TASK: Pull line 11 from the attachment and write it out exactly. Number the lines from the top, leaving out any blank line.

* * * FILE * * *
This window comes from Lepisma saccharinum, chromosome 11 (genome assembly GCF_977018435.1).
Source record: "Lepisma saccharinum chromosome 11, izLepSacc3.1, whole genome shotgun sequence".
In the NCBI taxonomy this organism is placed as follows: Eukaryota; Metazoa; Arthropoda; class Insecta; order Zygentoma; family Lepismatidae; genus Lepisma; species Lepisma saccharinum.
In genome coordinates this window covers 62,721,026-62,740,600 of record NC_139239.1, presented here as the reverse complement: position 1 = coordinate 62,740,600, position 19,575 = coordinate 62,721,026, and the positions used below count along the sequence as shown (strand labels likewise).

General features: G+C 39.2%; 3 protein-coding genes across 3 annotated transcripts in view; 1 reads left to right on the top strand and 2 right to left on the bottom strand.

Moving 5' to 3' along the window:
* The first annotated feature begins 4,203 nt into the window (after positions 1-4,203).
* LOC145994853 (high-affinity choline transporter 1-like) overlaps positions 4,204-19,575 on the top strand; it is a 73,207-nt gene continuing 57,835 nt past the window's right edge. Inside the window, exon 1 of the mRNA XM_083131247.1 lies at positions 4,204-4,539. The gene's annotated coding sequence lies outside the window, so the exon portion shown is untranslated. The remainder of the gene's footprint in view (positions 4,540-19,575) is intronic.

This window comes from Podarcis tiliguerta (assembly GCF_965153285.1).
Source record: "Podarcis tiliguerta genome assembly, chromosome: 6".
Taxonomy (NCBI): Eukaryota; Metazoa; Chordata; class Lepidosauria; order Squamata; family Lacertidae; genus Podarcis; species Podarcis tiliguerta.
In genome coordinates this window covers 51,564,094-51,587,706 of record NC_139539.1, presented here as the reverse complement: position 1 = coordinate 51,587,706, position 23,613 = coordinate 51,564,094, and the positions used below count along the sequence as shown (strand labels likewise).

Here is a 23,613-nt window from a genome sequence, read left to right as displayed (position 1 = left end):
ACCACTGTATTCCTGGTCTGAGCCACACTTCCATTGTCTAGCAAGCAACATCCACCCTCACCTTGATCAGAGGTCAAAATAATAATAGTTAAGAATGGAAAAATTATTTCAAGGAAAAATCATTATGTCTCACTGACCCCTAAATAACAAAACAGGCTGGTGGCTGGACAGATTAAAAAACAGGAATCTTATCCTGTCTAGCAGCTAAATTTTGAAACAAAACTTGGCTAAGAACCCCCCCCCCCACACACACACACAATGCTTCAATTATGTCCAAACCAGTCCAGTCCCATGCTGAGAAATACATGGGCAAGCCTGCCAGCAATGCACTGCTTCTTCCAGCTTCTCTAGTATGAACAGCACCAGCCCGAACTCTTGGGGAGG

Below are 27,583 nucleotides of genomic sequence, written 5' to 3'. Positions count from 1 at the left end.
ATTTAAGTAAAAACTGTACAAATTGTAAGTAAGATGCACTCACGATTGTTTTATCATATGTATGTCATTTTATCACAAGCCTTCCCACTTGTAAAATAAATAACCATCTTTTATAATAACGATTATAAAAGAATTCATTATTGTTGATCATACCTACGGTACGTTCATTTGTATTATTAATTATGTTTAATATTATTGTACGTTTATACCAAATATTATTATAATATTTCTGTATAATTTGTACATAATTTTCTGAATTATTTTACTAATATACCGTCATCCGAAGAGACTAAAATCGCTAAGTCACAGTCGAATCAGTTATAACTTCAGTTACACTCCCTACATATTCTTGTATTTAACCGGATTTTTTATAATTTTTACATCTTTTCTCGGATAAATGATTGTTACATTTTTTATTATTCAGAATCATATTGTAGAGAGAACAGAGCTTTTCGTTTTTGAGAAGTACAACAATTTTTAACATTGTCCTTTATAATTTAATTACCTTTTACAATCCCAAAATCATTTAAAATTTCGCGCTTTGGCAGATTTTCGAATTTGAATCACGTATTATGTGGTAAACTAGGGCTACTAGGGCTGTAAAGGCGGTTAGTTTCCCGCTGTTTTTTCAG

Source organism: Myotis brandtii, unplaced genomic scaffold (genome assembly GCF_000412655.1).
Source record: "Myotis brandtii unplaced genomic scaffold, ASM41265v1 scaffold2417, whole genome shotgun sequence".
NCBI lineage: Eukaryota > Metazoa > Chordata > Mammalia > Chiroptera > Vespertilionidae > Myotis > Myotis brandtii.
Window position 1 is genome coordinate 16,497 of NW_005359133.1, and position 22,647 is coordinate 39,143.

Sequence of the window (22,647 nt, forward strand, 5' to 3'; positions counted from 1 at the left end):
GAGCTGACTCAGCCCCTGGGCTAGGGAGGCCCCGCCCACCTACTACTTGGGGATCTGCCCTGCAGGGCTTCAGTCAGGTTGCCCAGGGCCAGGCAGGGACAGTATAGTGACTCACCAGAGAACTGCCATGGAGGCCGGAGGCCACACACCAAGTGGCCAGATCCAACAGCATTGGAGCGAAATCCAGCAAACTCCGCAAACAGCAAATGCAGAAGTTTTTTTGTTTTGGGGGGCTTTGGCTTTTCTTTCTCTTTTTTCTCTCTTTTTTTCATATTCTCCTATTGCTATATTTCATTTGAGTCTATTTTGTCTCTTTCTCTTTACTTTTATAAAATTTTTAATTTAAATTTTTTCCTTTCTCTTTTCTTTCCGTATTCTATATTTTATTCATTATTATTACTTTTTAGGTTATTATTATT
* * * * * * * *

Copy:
Taxonomy (NCBI): Eukaryota; Metazoa; Chordata; class Lepidosauria; order Squamata; family Lacertidae; genus Podarcis; species Podarcis tiliguerta.